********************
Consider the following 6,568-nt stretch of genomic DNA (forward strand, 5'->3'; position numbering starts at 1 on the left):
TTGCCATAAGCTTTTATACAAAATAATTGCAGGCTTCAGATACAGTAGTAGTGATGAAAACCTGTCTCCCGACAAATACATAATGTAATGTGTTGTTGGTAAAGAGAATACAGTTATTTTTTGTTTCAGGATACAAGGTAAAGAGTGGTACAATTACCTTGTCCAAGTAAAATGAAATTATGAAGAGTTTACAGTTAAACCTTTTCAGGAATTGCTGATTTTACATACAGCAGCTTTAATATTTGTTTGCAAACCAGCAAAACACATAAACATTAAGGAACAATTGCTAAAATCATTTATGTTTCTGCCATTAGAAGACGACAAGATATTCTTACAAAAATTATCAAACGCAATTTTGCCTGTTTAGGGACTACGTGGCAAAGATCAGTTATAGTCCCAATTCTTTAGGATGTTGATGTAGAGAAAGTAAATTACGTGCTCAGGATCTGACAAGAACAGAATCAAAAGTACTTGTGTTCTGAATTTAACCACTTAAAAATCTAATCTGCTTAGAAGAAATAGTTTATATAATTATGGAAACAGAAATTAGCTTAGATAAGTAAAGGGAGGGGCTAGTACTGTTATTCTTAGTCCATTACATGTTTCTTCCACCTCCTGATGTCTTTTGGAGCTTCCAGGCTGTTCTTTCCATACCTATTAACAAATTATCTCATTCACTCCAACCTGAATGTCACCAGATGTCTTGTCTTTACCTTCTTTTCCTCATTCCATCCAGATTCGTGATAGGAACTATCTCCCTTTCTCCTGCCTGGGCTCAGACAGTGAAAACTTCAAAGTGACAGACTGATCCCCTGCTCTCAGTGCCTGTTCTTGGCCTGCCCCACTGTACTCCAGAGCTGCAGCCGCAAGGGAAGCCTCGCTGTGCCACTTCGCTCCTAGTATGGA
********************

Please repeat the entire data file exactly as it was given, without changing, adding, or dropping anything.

Consider the following 6,568-nt stretch of genomic DNA (forward strand, 5'->3'; position numbering starts at 1 on the left):
TTGCCATAAGCTTTTATACAAAATAATTGCAGGCTTCAGATACAGTAGTAGTGATGAAAACCTGTCTCCCGACAAATACATAATGTAATGTGTTGTTGGTAAAGAGAATACAGTTATTTTTTGTTTCAGGATACAAGGTAAAGAGTGGTACAATTACCTTGTCCAAGTAAAATGAAATTATGAAGAGTTTACAGTTAAACCTTTTCAGGAATTGCTGATTTTACATACAGCAGCTTTAATATTTGTTTGCAAACCAGCAAAACACATAAACATTAAGGAACAATTGCTAAAATCATTTATGTTTCTGCCATTAGAAGACGACAAGATATTCTTACAAAAATTATCAAACGCAATTTTGCCTGTTTAGGGACTACGTGGCAAAGATCAGTTATAGTCCCAATTCTTTAGGATGTTGATGTAGAGAAAGTAAATTACGTGCTCAGGATCTGACAAGAACAGAATCAAAAGTACTTGTGTTCTGAATTTAACCACTTAAAAATCTAATCTGCTTAGAAGAAATAGTTTATATAATTATGGAAACAGAAATTAGCTTAGATAAGTAAAGGGAGGGGCTAGTACTGTTATTCTTAGTCCATTACATGTTTCTTCCACCTCCTGATGTCTTTTGGAGCTTCCAGGCTGTTCTTTCCATACCTATTAACAAATTATCTCATTCACTCCAACCTGAATGTCACCAGATGTCTTGTCTTTACCTTCTTTTCCTCATTCCATCCAGATTCGTGATAGGAACTATCTCCCTTTCTCCTGCCTGGGCTCAGACAGTGAAAACTTCAAAGTGACAGACTGATCCCCTGCTCTCAGTGCCTGTTCTTGGCCTGCCCCACTGTACTCCAGAGCTGCAGCCGCAAGGGAAGCCTCGCTGTGCCACTTCGCTCCTAGTATGGA